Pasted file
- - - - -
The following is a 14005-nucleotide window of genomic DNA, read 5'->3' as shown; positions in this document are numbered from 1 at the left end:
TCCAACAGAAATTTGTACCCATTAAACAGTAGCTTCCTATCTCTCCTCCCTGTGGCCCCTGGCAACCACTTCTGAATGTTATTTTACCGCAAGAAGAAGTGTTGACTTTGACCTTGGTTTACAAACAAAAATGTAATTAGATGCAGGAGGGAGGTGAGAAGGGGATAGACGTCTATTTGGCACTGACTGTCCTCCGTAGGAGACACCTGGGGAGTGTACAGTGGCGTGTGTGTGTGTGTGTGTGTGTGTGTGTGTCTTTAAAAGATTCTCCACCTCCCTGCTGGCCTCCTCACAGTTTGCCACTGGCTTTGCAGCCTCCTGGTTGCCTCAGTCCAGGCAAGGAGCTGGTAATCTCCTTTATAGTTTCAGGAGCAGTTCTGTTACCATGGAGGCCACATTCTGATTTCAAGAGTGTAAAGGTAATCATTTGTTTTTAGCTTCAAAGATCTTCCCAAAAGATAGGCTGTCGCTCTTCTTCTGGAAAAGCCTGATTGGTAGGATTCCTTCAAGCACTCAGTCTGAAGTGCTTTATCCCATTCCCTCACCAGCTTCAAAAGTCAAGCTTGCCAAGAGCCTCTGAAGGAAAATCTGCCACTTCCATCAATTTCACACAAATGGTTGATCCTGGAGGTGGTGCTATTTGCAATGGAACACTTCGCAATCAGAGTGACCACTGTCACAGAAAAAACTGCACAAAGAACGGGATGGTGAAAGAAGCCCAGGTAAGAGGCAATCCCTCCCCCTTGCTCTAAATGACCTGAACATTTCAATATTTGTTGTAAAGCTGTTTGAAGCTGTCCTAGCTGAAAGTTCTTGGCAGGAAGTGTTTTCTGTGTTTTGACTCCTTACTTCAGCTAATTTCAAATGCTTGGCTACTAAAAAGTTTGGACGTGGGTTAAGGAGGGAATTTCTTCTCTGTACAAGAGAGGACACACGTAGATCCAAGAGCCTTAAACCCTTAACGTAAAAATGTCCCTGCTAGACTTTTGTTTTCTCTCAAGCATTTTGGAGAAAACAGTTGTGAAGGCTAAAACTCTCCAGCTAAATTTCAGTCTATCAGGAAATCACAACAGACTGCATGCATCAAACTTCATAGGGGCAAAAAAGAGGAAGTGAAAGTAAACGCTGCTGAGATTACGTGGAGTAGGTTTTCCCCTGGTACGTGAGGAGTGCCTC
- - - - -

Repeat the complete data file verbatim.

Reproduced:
The following is a 14005-nucleotide window of genomic DNA, read 5'->3' as shown; positions in this document are numbered from 1 at the left end:
TCCAACAGAAATTTGTACCCATTAAACAGTAGCTTCCTATCTCTCCTCCCTGTGGCCCCTGGCAACCACTTCTGAATGTTATTTTACCGCAAGAAGAAGTGTTGACTTTGACCTTGGTTTACAAACAAAAATGTAATTAGATGCAGGAGGGAGGTGAGAAGGGGATAGACGTCTATTTGGCACTGACTGTCCTCCGTAGGAGACACCTGGGGAGTGTACAGTGGCGTGTGTGTGTGTGTGTGTGTGTGTGTGTGTCTTTAAAAGATTCTCCACCTCCCTGCTGGCCTCCTCACAGTTTGCCACTGGCTTTGCAGCCTCCTGGTTGCCTCAGTCCAGGCAAGGAGCTGGTAATCTCCTTTATAGTTTCAGGAGCAGTTCTGTTACCATGGAGGCCACATTCTGATTTCAAGAGTGTAAAGGTAATCATTTGTTTTTAGCTTCAAAGATCTTCCCAAAAGATAGGCTGTCGCTCTTCTTCTGGAAAAGCCTGATTGGTAGGATTCCTTCAAGCACTCAGTCTGAAGTGCTTTATCCCATTCCCTCACCAGCTTCAAAAGTCAAGCTTGCCAAGAGCCTCTGAAGGAAAATCTGCCACTTCCATCAATTTCACACAAATGGTTGATCCTGGAGGTGGTGCTATTTGCAATGGAACACTTCGCAATCAGAGTGACCACTGTCACAGAAAAAACTGCACAAAGAACGGGATGGTGAAAGAAGCCCAGGTAAGAGGCAATCCCTCCCCCTTGCTCTAAATGACCTGAACATTTCAATATTTGTTGTAAAGCTGTTTGAAGCTGTCCTAGCTGAAAGTTCTTGGCAGGAAGTGTTTTCTGTGTTTTGACTCCTTACTTCAGCTAATTTCAAATGCTTGGCTACTAAAAAGTTTGGACGTGGGTTAAGGAGGGAATTTCTTCTCTGTACAAGAGAGGACACACGTAGATCCAAGAGCCTTAAACCCTTAACGTAAAAATGTCCCTGCTAGACTTTTGTTTTCTCTCAAGCATTTTGGAGAAAACAGTTGTGAAGGCTAAAACTCTCCAGCTAAATTTCAGTCTATCAGGAAATCACAACAGACTGCATGCATCAAACTTCATAGGGGCAAAAAAGAGGAAGTGAAAGTAAACGCTGCTGAGATTACGTGGAGTAGGTTTTCCCCTGGTACGTGAGGAGTGCCTC